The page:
LAS VEGAS (KSNV & MyNews3) -- This month the valley received some welcome news we haven't heard since back in 2007.
A major land development project in the area will bring thousands of jobs.
The area is in a section of land in far northwest Las Vegas in the area of Centennial Hills. The project includes thousands of new homes and it will mean many, many new jobs.
"The economy has changed for the better and I think this is a sign," said Las Vegas city Councilman Steve Ross.
Ross can hardly contain his excitement because an empty plot of land in his ward will soon become the biggest development project in the valley since prior to the recession.
The area for development is about 1,700 acres located near U.S. 95 and Grand Teton in an undeveloped section of Centennial Hills.
Developer Olympia Companies plans to build approximately 9,000 homes, but the master-planned area is also zoned for gaming and commercial use.
"It's schools, it's parks, it's fire stations, police stations, it's our streets, it's our bridges, it's our highways,” Ross said. “It's flood control."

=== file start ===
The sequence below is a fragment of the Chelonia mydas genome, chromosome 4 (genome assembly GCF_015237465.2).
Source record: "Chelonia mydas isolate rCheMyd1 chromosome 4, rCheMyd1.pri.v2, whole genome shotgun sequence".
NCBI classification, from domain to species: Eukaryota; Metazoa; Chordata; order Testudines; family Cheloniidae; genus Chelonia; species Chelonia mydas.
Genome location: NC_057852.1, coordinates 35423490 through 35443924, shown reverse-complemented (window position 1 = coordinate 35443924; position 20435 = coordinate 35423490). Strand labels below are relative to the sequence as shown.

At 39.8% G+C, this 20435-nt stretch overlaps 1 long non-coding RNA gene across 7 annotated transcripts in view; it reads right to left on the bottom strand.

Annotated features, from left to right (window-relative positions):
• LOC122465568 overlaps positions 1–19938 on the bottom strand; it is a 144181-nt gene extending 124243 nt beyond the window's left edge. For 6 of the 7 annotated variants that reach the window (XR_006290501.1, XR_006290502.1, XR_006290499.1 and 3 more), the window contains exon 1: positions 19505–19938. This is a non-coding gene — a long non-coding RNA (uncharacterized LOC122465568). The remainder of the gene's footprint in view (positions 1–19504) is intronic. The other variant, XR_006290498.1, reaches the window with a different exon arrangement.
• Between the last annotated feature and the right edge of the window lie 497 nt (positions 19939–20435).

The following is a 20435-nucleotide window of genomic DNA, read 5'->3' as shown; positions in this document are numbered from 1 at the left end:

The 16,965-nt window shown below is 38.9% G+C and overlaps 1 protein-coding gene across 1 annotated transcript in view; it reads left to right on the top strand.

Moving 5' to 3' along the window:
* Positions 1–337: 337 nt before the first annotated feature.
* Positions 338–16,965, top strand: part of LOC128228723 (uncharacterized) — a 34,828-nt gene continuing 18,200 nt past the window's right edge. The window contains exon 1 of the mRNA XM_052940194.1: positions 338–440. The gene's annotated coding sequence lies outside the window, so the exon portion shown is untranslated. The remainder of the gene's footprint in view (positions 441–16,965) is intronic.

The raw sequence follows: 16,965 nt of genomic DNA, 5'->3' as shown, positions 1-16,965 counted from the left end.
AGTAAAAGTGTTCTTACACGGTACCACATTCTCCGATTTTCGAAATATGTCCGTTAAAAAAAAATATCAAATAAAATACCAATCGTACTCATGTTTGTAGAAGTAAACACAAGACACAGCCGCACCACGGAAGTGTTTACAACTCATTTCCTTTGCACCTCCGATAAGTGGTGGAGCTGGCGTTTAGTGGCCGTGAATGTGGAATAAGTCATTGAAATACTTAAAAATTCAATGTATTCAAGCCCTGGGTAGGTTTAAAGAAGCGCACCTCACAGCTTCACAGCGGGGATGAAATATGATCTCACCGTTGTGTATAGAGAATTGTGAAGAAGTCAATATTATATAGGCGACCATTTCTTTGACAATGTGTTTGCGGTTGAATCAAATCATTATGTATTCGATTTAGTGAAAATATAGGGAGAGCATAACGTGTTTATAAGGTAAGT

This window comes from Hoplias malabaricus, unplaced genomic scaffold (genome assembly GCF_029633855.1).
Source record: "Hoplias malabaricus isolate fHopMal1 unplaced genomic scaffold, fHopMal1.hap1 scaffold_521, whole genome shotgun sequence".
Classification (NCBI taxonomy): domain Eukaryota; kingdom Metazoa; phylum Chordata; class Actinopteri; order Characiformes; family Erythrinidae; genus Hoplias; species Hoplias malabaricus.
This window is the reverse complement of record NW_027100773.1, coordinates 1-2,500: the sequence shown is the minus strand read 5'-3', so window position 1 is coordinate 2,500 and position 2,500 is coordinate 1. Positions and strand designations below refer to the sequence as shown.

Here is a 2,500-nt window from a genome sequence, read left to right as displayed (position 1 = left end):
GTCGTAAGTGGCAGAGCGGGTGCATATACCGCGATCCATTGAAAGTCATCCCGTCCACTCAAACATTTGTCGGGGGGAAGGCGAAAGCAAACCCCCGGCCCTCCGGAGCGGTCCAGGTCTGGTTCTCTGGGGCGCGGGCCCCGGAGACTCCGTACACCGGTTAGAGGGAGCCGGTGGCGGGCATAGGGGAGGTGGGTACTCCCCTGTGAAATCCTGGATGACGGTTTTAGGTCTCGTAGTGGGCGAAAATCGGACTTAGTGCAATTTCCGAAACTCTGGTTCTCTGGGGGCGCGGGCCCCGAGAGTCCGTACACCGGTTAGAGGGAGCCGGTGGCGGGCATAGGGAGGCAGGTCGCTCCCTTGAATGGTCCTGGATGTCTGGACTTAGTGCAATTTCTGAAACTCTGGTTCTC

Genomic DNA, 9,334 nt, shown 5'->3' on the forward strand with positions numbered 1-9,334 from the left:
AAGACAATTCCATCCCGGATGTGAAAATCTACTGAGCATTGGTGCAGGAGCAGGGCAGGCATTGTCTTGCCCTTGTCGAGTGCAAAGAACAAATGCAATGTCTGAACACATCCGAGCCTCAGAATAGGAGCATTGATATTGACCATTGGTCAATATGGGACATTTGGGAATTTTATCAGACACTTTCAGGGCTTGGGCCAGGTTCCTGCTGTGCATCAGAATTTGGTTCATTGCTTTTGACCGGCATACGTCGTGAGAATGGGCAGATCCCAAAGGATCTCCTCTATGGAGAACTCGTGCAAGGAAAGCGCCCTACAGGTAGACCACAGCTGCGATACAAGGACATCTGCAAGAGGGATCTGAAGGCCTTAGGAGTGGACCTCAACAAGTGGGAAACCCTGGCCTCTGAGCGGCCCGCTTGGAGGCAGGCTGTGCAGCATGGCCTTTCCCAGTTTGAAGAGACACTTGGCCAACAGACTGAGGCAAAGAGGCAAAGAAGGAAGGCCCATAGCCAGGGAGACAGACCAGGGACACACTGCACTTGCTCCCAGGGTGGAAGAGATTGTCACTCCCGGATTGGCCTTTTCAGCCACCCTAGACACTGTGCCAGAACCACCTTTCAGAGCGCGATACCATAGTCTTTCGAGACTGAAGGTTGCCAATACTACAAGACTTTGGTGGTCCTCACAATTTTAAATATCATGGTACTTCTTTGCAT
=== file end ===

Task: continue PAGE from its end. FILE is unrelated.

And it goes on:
Councilman Ross predicts thousands of jobs as a result of the project over the next several years.
Long time valley residents may wonder about our water supply and how levels at Lake Mead could be affected by such a large scale project.
"The individual use of 9,000 new homes coming in over the next few years really doesn't have any significant impact on what's happening in Lake Mead," said J.C. Davis from the Las Vegas Valley Water District.
Davis says Lake Mead is a shared water source with seven other states and Mexico and currently Las Vegas is using less than its allotment.
The Centennial project, he says, was already part of future development plans and, with current conservation and landscaping guidelines, the project will have little effect on the supply.
Conservation he says will always be a part of the future of Las Vegas and in the coming years, it appears much of that future will be centered in Centennial Hills.
A time frame for this new project is not set in stone, but will involve many phases. Councilman Ross believes construction will start by next year.